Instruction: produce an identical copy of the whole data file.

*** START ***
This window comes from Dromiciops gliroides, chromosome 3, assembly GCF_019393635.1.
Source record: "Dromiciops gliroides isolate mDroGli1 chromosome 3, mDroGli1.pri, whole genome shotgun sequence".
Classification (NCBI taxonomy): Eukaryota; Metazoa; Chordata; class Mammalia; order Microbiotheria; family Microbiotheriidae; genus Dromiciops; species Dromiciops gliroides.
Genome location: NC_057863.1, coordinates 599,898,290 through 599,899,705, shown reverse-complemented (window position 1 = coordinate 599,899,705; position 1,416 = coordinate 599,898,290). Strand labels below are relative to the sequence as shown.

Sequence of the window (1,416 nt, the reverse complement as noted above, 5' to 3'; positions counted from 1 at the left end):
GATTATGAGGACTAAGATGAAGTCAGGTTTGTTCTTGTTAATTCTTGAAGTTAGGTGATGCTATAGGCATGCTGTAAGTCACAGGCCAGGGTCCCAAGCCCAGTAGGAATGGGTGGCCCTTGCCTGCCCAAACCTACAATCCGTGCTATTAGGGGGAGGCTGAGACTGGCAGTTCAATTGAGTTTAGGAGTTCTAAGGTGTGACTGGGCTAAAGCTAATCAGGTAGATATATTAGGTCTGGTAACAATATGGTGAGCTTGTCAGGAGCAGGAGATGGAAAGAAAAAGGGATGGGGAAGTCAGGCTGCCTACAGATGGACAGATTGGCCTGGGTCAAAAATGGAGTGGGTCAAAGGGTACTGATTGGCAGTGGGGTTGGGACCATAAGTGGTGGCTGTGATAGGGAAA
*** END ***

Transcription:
This window comes from Dromiciops gliroides, chromosome 3, assembly GCF_019393635.1.
Source record: "Dromiciops gliroides isolate mDroGli1 chromosome 3, mDroGli1.pri, whole genome shotgun sequence".
Classification (NCBI taxonomy): Eukaryota; Metazoa; Chordata; class Mammalia; order Microbiotheria; family Microbiotheriidae; genus Dromiciops; species Dromiciops gliroides.
Genome location: NC_057863.1, coordinates 599,898,290 through 599,899,705, shown reverse-complemented (window position 1 = coordinate 599,899,705; position 1,416 = coordinate 599,898,290). Strand labels below are relative to the sequence as shown.

Sequence of the window (1,416 nt, the reverse complement as noted above, 5' to 3'; positions counted from 1 at the left end):
GATTATGAGGACTAAGATGAAGTCAGGTTTGTTCTTGTTAATTCTTGAAGTTAGGTGATGCTATAGGCATGCTGTAAGTCACAGGCCAGGGTCCCAAGCCCAGTAGGAATGGGTGGCCCTTGCCTGCCCAAACCTACAATCCGTGCTATTAGGGGGAGGCTGAGACTGGCAGTTCAATTGAGTTTAGGAGTTCTAAGGTGTGACTGGGCTAAAGCTAATCAGGTAGATATATTAGGTCTGGTAACAATATGGTGAGCTTGTCAGGAGCAGGAGATGGAAAGAAAAAGGGATGGGGAAGTCAGGCTGCCTACAGATGGACAGATTGGCCTGGGTCAAAAATGGAGTGGGTCAAAGGGTACTGATTGGCAGTGGGGTTGGGACCATAAGTGGTGGCTGTGATAGGGAAA